Copenhagen, Denmark • May 2018 • Length of Read: 6 Minutes
The security line at Edinburgh airport weaved its way like a caterpillar around the roped queue, grumpy holidaymakers becoming impatient as they shuffled along at an insect’s pace. There was a guy in a full kilt about a dozen places in front of me; Bonnie Prince Charlie jacket, waistcoat, knee-high socks, sgian-dubh, laced shoes, the lot. I would have bet my house on him setting off the security scanner, but as I got trapped behind a group of face-tattooed foreigners he emptied his sporran and strolled through the checkpoint without so much as a second glance from the officers on duty. I guess that’s why I don’t yet have a mortgage or place of my own.
The previous day I’d gone to the cinema by myself to see Avengers: Infinity War Pt. 1, the most recent release in the Marvel Cinematic Universe. Why certain people think it’s weird to go to the cinema alone is beyond me. You’re sitting in a dark room, watching something you’ve paid to see, and where it’s a social faux pas to talk. Writing this, I’m struggling to think of many other activities or events better suited to doing alone. There had been some scenes in the movie filmed in Edinburgh. At one point, Scarlet Witch and Vision are having a romantic heart-to-heart in the cobbled Old Town, when a laminated sign on the window of the late-night fast food shop that they’re standing in front is brought into focus to display a pixelated saltire with the notice ‘We’ll deep fry your kebabs’ printed underneath. A warmth swelled up in my heart, so proud to call myself Scottish.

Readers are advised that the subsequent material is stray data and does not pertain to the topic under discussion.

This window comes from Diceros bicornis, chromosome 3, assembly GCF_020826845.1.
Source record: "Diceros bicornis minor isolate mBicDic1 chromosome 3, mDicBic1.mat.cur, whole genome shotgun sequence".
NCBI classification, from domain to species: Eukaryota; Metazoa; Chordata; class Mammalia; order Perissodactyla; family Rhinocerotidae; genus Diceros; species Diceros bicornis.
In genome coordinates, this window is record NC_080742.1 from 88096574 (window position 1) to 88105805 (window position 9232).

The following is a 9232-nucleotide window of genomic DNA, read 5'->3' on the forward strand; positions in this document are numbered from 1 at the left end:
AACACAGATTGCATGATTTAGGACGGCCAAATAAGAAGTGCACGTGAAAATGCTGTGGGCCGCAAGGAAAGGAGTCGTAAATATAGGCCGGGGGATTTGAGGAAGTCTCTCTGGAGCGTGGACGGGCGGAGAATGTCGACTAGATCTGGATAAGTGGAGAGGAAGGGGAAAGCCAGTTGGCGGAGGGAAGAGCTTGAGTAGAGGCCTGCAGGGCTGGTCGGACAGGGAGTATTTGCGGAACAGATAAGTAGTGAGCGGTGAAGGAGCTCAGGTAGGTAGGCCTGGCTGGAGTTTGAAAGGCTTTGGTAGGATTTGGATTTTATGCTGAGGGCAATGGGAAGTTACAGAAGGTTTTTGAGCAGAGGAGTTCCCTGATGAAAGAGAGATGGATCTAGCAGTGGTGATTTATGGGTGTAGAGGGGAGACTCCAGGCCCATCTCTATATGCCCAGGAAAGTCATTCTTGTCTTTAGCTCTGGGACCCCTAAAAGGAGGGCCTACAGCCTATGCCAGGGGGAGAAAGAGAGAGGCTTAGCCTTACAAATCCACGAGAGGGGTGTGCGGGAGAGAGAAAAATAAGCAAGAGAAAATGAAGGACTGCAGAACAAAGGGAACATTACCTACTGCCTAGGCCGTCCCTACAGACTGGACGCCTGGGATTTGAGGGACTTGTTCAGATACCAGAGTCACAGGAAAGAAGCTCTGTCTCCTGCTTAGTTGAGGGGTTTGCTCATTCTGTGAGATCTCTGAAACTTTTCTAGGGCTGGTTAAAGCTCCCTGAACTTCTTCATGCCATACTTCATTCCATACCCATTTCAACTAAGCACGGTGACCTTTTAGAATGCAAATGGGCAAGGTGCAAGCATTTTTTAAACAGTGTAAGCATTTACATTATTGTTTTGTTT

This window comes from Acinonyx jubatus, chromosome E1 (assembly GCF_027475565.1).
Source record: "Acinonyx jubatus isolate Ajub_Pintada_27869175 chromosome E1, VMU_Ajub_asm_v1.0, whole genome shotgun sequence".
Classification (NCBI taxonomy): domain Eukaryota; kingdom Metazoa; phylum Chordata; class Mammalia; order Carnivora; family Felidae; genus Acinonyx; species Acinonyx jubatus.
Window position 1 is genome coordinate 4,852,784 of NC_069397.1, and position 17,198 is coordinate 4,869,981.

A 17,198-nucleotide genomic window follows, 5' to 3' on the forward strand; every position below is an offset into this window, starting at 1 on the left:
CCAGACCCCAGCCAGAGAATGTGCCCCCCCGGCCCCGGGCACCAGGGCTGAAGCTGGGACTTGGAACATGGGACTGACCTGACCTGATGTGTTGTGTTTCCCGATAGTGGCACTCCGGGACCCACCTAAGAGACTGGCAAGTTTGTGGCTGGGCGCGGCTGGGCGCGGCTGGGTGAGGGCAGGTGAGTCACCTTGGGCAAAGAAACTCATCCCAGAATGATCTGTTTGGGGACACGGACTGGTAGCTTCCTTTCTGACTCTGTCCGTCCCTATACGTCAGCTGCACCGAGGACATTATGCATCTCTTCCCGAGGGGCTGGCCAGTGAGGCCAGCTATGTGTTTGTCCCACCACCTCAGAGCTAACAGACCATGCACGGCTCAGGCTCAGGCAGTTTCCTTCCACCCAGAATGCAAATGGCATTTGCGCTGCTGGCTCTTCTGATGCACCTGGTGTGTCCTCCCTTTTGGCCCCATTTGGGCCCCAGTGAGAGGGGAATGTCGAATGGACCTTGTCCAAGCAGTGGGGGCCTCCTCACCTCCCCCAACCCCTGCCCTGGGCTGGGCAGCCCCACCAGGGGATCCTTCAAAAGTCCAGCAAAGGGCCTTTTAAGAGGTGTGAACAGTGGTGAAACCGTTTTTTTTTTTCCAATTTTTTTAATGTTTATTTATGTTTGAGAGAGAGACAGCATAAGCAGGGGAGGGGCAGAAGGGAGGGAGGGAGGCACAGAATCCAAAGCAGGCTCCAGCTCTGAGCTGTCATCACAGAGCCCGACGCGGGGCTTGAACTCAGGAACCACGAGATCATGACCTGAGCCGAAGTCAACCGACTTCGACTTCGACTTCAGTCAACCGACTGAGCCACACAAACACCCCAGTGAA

I was heading to Denmark for three nights to visit some very close friends and following a rather peaceful, albeit cramped, flight I exited Copenhagen Airport and took the metro to DR Buyen station where I then chilled out on the grass and waited for Jason, Ieva, and Iza to arrive. It had been two-and-a-half years since I’d made acquaintance with the girls whilst on a New Year’s getaway to their hometown of Vilnius, Lithuania, and although I’d spent a lot of time with Iza during her interim six-month university exchange programme to Glasgow, I hadn’t seen Ieva since. When I’d suggested a reunion in the city where they now resided, they were quick to agree, and it didn’t take much to get my travelling companion Jason immediately on-board. His flight had landed a fair few hours ahead of mine, and he’d sat in the airport bar drinking €9 pints before realizing it would be cheaper, and more sociable, to drink cans of supermarket lager in the girls’ student digs. And that’s when I saw them…
It was hugs and smiles all round as we embraced one another, a million questions being fired about as we sauntered our way towards a nearby park, my neck catching the last glimmering rays of the setting sun. For better or worse, Ieva hadn’t changed a bit, and upon graduating from university back in Lithuania had immediately relocated herself to be with Iza. Despite being the elder of the near-inseparable pair, she looks up to Iza as an older sister for advice, security and confirmation, and the independent Iza lovingly accepts this adopted role.
Unlike in the UK, where there is a party or event taking place near on every night of the week, the bars and clubs of Copenhagen tend to restrict their opening days from Thursday to Sunday. With it being a Wednesday night, our options of drinking establishments were therefore drastically limited. Ieva was able to do a quick search on her phone, however, and identify that a place called the Jailhouse was within walking distance of their flat and open for business. The fact that it was a gay bar did nothing to dissuade us from this proposition.